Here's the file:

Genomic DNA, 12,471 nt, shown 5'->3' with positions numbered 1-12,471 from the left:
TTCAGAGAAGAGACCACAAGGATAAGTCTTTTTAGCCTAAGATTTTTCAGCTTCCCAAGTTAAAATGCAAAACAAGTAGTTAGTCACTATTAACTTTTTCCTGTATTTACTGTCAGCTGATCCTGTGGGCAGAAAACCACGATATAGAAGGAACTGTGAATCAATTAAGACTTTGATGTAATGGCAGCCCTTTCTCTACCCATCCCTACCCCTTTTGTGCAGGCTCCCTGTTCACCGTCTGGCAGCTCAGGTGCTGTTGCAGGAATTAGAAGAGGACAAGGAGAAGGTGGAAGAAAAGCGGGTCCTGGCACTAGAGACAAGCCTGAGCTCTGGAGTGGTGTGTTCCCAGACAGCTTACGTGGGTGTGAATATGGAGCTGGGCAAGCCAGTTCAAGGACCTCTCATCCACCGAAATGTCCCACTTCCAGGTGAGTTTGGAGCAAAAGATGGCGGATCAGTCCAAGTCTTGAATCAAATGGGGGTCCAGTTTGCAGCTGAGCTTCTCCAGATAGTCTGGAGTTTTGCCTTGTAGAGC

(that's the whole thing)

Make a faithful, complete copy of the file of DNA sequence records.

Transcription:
Genomic DNA, 12,471 nt, shown 5'->3' with positions numbered 1-12,471 from the left:
TTCAGAGAAGAGACCACAAGGATAAGTCTTTTTAGCCTAAGATTTTTCAGCTTCCCAAGTTAAAATGCAAAACAAGTAGTTAGTCACTATTAACTTTTTCCTGTATTTACTGTCAGCTGATCCTGTGGGCAGAAAACCACGATATAGAAGGAACTGTGAATCAATTAAGACTTTGATGTAATGGCAGCCCTTTCTCTACCCATCCCTACCCCTTTTGTGCAGGCTCCCTGTTCACCGTCTGGCAGCTCAGGTGCTGTTGCAGGAATTAGAAGAGGACAAGGAGAAGGTGGAAGAAAAGCGGGTCCTGGCACTAGAGACAAGCCTGAGCTCTGGAGTGGTGTGTTCCCAGACAGCTTACGTGGGTGTGAATATGGAGCTGGGCAAGCCAGTTCAAGGACCTCTCATCCACCGAAATGTCCCACTTCCAGGTGAGTTTGGAGCAAAAGATGGCGGATCAGTCCAAGTCTTGAATCAAATGGGGGTCCAGTTTGCAGCTGAGCTTCTCCAGATAGTCTGGAGTTTTGCCTTGTAGAGC